Center for Infectious Disease Research
Center for Infectious Disease Research
News Article | April 20, 2017
SEATTLE--(BUSINESS WIRE)--In a unanimous vote, the Board of Trustees of the Center for Infectious Disease Research (CID Research) appointed John Aitchison, professor and chief science officer, as president and director. Aitchison will amplify the world recognition of the Center’s research and vision. “CID Research is renowned for cutting-edge research with an impact that will increase exponentially with John, a leader who cares deeply about the humanitarian side of science along with the success of the Center and the people who work here,” says Board of Trustees Chairman Irwin Goverman. “We are excited about his vision for the future.” Aitchison has held key leadership roles at CID Research since 2011. He is internationally recognized as a pioneer of the systems biology approach combining computational and high-throughput biology, most recently applying this to infectious disease. Aitchison’s activity in the scientific community is extensive, including teaching, editorial and advisory roles with international universities, journals, research institutes and biotech companies. “I am confident in John’s vision and ability to ensure our Center continues its forty-year tradition of innovation and impact in infectious disease research,” says Kenneth Stuart, CID Research founder and professor. “I am honored by the Board’s confidence and for the opportunity to continue working alongside outstanding colleagues at CID Research,” says Aitchison. “Our mission has never been more critical and the technologies available to us today enable new approaches never before thought possible. I am sure these methods will lead to breakthroughs that will save lives, relieve suffering, strengthen societies and expand economies across the globe.” Aitchison begins his new role at CID Research at a time of unparalleled progress in the fight against infectious diseases just as issues of awareness and funding of pioneering scientific research become more critical than ever. ABOUT THE CENTER FOR INFECTIOUS DISEASE RESEARCH CID Research is the largest independent, non-profit organization in the U.S. focused solely on infectious disease research. Our research is the foundation for new drugs, vaccines and diagnostics that benefit those who need our help most: the 14 million people who will otherwise die each year from infectious diseases, including malaria, HIV/AIDS and tuberculosis. Founded in 1976, the Center partners with key international collaborators and focuses on discoveries that will save lives. For more information, visit www.cidresearch.org.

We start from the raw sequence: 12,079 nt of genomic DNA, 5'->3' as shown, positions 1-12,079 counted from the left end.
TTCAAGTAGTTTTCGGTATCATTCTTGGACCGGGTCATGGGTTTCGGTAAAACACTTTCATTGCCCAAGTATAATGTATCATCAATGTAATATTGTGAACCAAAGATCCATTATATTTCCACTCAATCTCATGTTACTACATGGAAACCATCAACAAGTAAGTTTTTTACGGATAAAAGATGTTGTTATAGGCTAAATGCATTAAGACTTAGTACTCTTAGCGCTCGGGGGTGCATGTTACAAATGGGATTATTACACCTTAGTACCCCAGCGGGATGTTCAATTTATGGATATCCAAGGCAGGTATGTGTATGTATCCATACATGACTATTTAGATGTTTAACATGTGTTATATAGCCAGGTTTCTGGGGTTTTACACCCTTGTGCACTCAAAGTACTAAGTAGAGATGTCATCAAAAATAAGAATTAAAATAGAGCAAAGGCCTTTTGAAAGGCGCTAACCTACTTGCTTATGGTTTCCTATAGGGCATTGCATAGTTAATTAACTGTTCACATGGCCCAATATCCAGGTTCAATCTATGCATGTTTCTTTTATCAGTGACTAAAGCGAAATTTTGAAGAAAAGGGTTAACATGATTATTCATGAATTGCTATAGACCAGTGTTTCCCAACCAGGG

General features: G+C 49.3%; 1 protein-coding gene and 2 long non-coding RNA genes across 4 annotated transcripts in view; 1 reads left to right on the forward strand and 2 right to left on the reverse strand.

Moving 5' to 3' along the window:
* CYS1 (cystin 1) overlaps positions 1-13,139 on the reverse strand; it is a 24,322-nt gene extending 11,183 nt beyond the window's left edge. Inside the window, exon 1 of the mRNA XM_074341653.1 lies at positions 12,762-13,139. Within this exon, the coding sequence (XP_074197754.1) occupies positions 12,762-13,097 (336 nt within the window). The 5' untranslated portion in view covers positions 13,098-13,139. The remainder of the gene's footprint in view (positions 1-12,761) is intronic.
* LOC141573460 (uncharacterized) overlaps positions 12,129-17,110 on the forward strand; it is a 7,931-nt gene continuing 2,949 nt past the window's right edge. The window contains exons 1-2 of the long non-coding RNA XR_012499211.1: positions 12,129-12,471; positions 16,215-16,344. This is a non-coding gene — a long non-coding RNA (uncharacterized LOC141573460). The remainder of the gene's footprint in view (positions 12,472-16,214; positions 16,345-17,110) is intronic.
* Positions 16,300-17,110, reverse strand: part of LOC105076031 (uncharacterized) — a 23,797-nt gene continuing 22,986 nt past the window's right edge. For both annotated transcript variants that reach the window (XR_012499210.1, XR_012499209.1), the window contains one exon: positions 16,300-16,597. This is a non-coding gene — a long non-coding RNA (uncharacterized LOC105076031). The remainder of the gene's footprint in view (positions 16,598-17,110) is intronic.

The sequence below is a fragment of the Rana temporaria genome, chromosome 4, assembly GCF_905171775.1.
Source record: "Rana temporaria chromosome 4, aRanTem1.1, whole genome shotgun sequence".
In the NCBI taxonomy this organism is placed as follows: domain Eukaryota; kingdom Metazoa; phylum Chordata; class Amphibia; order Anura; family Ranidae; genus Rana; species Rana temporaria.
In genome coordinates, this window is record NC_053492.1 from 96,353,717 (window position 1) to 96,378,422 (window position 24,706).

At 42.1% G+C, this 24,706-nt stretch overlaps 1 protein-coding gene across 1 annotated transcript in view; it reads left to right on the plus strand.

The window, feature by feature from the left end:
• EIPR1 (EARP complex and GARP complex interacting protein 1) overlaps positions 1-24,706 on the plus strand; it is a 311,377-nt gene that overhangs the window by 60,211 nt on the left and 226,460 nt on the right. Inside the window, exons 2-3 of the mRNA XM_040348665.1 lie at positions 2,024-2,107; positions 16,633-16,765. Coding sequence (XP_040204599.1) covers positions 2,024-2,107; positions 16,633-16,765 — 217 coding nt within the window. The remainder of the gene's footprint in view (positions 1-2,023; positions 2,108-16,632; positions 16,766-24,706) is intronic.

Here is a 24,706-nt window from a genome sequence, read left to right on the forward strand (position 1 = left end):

News Article | May 23, 2017